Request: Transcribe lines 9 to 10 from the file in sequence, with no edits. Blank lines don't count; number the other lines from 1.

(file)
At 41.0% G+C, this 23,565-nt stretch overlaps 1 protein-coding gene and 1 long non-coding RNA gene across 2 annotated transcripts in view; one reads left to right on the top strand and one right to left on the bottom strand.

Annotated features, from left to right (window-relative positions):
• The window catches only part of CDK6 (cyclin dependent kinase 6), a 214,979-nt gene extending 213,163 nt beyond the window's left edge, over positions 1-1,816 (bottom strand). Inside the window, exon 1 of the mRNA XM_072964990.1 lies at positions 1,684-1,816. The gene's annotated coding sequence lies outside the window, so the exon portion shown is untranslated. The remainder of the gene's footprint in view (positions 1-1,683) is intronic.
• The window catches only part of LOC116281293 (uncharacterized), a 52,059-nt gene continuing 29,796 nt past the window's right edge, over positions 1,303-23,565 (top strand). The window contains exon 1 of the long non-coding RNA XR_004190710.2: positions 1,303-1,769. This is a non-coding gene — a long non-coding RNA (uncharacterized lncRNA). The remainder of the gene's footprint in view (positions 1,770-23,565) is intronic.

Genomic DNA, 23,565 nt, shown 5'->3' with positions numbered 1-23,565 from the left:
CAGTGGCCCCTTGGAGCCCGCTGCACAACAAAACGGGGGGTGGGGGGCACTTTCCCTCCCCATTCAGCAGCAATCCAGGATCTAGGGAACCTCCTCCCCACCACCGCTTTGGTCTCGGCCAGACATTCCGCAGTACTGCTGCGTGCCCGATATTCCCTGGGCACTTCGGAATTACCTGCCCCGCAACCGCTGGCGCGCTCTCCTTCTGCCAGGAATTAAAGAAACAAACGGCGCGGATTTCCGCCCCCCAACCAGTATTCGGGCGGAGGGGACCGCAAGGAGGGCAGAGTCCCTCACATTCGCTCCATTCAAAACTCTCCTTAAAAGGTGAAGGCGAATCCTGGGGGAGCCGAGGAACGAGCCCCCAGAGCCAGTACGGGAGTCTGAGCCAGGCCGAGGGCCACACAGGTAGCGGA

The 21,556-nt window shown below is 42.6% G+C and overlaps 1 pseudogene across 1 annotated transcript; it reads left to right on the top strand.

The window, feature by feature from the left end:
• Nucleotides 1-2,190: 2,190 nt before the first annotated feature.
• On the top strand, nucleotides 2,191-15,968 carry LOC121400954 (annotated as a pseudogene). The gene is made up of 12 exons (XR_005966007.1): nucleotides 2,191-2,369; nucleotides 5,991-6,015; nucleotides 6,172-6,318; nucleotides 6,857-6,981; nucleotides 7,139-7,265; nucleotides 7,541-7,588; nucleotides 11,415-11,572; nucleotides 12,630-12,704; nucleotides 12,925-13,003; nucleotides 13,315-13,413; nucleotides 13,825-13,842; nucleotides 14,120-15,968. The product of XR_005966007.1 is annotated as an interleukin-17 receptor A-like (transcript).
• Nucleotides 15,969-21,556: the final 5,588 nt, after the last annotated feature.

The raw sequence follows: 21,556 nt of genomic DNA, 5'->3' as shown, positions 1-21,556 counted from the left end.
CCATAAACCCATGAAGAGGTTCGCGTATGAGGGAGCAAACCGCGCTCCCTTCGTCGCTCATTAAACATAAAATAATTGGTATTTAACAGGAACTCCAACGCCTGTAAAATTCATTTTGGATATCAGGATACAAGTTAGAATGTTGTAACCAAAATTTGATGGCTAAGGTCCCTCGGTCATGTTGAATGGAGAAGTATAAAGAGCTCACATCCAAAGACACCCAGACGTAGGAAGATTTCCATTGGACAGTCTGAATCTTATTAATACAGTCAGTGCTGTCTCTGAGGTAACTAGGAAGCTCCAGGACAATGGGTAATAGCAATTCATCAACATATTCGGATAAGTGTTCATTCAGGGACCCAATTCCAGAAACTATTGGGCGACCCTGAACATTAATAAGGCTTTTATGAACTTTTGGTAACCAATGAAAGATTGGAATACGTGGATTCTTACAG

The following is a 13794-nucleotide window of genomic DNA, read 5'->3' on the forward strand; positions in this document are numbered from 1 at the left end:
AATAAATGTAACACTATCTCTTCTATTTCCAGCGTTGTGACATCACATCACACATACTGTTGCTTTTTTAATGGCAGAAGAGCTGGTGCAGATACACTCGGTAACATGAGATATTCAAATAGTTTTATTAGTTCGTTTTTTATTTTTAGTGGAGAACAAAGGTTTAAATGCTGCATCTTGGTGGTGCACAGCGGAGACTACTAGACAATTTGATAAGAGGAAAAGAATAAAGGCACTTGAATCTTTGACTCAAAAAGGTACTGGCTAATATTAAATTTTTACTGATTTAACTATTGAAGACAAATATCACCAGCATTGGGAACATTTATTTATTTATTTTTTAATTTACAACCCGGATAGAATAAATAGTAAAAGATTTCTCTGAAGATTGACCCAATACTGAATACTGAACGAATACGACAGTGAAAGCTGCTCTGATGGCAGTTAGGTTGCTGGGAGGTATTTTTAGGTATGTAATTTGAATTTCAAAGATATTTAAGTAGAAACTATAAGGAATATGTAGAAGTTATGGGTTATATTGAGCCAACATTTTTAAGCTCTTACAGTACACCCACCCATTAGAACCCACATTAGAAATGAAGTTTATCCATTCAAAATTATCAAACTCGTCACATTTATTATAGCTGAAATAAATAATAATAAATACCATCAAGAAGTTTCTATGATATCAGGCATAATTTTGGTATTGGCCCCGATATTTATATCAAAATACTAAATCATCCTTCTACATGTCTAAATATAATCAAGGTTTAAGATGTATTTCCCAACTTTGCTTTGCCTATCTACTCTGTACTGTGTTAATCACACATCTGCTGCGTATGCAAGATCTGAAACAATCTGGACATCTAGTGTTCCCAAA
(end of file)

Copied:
• Nucleotides 1-2,190: 2,190 nt before the first annotated feature.
• On the top strand, nucleotides 2,191-15,968 carry LOC121400954 (annotated as a pseudogene). The gene is made up of 12 exons (XR_005966007.1): nucleotides 2,191-2,369; nucleotides 5,991-6,015; nucleotides 6,172-6,318; nucleotides 6,857-6,981; nucleotides 7,139-7,265; nucleotides 7,541-7,588; nucleotides 11,415-11,572; nucleotides 12,630-12,704; nucleotides 12,925-13,003; nucleotides 13,315-13,413; nucleotides 13,825-13,842; nucleotides 14,120-15,968. The product of XR_005966007.1 is annotated as an interleukin-17 receptor A-like (transcript).